Three Easy Ways to Make a Difference for Birds

by Heather Kallevig



Birds are everywhere right? It may seem that way, but the truth is, though you may see and hear plenty of birds in your local neighborhood – the avian species are facing troubled times. Due to habitat loss, climate change, pollution, and human encroachment – many birds are in danger of serious population decline. To combat these challenges, we can all offer our support and lend a hand for birds.

Depending on your current situation, there are many different things you can do to help our feathered friends. Below are a few options to choose from, some require time, some space, and others are financial support. Choosing even just one of these contributions can make a difference and create a brighter future for birds.

Part 1: Rethink your Backyard

Cities can be a dangerous place for birds. Glass windows, vehicles, prowling predators, are only a few of the threats to contend with. With a few small changes, we can make the city landscape a more inviting and safe place.

When you step into your backyard, what do you see? What would be most helpful for birds? Do you have plants and trees with lots of foliage? Is there a bird feeder? Maybe some bird houses? How about a water source? These are all valuable and easy things you can provide to create an ideal birding habitat.

Choose a tree, shrub, or section of grass you don’t mind becoming a tad overgrown, and let it bush out. This is a great habitat for birds to hide, rest, or even build a nest. If you have grass clippings or branches from your gardening, leave them in areas of the yard for nest building in the spring. Bird feeders offer valuable food sources. Bird boxes and houses provide a home or shelter. One thing we often forget is the dire need for a water source, especially in dry climates. If you don’t have a birdbath, a pie pan full of water works just as well. Just make sure you clean it regularly so you’re not harboring parasites or other illnesses that can negatively impact the birds you’re trying to help.

Finally, consider the potential threats in your yard. Do you have a cat? Using a belled collar gives birds fair warning when a hungry feline is on the prowl. If your house has many large windows, consider using bird stickers and other signals to help birds realize they cannot fly through. Addressing these two major threats can make a big difference for birds in your area.

Part 2: Donate to a Birding Organization



There is a plethora of organizations committed to the protection of birds, habitat, and conservation. Many of these programs, by addressing the needs of birds, target many other issues threatening our planet. Conservation and habitat protection are key for birds, but the protection of these swaths of land also create new areas, safe from pollution, development, and industry. These conservation efforts help stem the tide of climate change and protect natural regions for our children and their children.

There are many options for donating. You can become a one-time donor, contributing only when it’s financially feasible, or you can choose to become a regular donor, with a scheduled gift. You may choose to contribute to only one organization, or you may prefer to share the love. Another choice to consider is whether you prefer to support local, national, or international organizations. Research local organizations in your area.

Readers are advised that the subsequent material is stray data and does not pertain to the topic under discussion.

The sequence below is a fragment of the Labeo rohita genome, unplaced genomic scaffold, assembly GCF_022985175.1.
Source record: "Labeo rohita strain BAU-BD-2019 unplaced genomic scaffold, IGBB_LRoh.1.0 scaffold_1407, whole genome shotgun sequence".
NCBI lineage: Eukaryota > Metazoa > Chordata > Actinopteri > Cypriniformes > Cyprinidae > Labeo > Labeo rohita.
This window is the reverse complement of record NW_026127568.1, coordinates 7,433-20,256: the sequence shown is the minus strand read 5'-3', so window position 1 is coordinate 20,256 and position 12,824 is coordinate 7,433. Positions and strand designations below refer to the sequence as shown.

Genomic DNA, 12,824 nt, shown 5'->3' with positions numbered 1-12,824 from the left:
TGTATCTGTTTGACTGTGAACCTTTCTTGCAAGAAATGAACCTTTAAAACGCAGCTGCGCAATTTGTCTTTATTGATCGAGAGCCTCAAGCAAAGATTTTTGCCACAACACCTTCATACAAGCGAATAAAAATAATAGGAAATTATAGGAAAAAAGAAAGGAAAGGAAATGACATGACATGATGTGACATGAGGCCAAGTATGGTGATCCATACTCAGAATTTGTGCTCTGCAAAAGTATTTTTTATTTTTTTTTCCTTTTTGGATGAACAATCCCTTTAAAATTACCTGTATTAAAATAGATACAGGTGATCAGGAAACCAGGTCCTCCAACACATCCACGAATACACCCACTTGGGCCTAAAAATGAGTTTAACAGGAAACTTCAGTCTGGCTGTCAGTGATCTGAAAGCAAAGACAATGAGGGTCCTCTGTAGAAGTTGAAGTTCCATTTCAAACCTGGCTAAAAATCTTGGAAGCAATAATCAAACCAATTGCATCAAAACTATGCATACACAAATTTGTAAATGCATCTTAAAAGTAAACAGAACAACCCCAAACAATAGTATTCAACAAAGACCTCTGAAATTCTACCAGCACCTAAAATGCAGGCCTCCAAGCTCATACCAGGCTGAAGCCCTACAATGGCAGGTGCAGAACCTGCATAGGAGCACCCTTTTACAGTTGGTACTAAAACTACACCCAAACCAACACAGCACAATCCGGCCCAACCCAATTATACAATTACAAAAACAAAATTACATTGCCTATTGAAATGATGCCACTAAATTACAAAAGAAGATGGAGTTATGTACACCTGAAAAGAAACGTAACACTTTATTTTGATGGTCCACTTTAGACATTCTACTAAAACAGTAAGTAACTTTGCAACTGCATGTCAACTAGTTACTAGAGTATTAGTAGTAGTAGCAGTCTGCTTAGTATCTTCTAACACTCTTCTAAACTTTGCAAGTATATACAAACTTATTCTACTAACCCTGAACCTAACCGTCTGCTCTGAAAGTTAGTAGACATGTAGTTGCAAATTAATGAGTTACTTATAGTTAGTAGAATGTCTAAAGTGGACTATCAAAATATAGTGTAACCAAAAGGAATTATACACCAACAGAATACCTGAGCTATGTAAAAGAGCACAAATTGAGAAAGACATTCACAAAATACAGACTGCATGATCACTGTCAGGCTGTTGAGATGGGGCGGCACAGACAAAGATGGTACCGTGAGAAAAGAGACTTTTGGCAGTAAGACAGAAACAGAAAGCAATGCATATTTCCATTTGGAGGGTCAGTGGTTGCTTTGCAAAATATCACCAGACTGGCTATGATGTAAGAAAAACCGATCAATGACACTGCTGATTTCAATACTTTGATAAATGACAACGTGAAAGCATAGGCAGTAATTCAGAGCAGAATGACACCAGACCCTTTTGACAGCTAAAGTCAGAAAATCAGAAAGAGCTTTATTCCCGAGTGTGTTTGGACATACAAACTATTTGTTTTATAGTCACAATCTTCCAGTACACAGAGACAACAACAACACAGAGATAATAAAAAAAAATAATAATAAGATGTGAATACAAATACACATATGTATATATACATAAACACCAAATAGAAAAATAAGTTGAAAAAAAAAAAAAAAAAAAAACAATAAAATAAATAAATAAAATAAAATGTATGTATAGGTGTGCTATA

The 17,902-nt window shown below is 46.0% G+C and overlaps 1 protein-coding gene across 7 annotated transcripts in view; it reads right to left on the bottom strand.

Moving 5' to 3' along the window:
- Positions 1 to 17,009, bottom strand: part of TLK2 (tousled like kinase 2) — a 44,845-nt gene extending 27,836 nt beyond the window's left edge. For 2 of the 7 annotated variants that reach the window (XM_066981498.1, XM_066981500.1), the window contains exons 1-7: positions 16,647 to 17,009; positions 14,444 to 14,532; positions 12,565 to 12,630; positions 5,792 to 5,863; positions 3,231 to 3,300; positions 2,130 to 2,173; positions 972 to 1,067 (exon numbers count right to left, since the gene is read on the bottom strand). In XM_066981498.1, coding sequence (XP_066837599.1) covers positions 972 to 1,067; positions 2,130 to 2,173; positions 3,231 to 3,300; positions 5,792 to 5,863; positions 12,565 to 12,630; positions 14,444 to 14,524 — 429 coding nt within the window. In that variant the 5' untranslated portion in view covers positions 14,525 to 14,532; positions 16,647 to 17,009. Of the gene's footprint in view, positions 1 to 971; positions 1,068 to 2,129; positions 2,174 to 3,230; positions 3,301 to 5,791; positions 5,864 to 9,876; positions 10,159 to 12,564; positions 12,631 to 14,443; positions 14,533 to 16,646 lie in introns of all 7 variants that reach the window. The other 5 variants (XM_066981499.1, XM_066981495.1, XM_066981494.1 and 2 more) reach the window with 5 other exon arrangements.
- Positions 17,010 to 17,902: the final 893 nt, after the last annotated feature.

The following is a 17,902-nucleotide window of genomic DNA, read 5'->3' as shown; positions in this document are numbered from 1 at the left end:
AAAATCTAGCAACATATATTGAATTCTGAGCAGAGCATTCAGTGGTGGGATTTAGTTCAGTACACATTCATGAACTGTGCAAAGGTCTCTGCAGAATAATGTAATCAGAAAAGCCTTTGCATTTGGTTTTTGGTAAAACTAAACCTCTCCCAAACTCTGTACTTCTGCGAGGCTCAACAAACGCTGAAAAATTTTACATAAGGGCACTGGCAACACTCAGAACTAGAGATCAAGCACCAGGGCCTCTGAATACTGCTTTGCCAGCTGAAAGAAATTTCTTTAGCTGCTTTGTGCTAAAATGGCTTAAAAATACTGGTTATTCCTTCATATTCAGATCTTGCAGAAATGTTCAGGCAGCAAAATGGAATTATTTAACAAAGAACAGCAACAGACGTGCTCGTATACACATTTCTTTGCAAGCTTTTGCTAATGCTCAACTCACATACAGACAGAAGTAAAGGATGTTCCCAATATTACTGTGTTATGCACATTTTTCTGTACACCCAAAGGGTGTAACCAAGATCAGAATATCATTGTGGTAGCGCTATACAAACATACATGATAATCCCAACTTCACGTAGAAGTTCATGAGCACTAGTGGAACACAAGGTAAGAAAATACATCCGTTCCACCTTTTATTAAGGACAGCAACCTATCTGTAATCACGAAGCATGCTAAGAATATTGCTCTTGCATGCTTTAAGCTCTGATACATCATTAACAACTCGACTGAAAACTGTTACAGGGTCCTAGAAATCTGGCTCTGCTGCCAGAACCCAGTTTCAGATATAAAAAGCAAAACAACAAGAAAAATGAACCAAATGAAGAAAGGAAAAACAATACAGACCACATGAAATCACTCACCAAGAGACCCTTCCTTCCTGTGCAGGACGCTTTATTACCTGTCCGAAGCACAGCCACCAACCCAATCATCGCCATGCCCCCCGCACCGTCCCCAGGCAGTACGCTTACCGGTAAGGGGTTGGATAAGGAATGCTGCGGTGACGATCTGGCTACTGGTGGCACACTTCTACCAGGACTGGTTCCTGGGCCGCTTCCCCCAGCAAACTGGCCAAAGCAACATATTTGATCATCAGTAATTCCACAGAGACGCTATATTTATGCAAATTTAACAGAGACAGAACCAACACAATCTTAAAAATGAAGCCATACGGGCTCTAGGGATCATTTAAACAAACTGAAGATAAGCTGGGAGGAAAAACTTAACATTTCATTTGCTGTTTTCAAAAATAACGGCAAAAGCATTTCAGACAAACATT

Below are a few popular national and international organizations to consider.

Bird Specific Organizations:

The American Birding Association
The Audubon Society
Cornell Lab of Ornithology

Conservation and Wildlife Organizations:

National Wildlife Federation
The Nature Conservancy
World Wildlife Fund

Part 3: Participate in Citizen Science

Several prominent birding groups depend on the contribution of people just like you to help them track the health and populations of birds. They use nest observation cameras, birding festivals, and organized counting events where supporters are encouraged to record and share their findings.

You may have heard of a Big Year or seen the 2012 movie. This is a major, yearlong event for dedicated birding enthusiasts. Spending an entire year crossing the continent counting birds is not a realistic option for most people. Fortunately, you do have ways to participate. This weekend, May 9th, Cornell Lab of Ornithology, the Audubon Society, and the American Birding Association are teaming up to sponsor a Global Big Day. Participants take to the woods, streets, fields, and waters to count as many different birds as possible in a single day. These numbers are then reported to the Cornell Lab of Ornithology for compilation and study. Many participants also contribute valued donations to the cause. You don’t need to be a birding expert to participate – even the recording of two birds in a day is helpful. By recruiting friends or family, you improve your odds of seeing more birds and make a fun, social event of the day. You will learn something new, get some exercise, and spend your Saturday outside.

Help the Birds



Imagine a city where every yard is a bird sanctuary, members contribute to birding protection and conservation efforts through donations, and family and friends participate in citizen research, tracking current bird populations and habits. This is an example of a brighter future for the people, the birds, and the land. Each member who takes a step toward avian protection is giving our winged friends one more chance to flourish for future generations.

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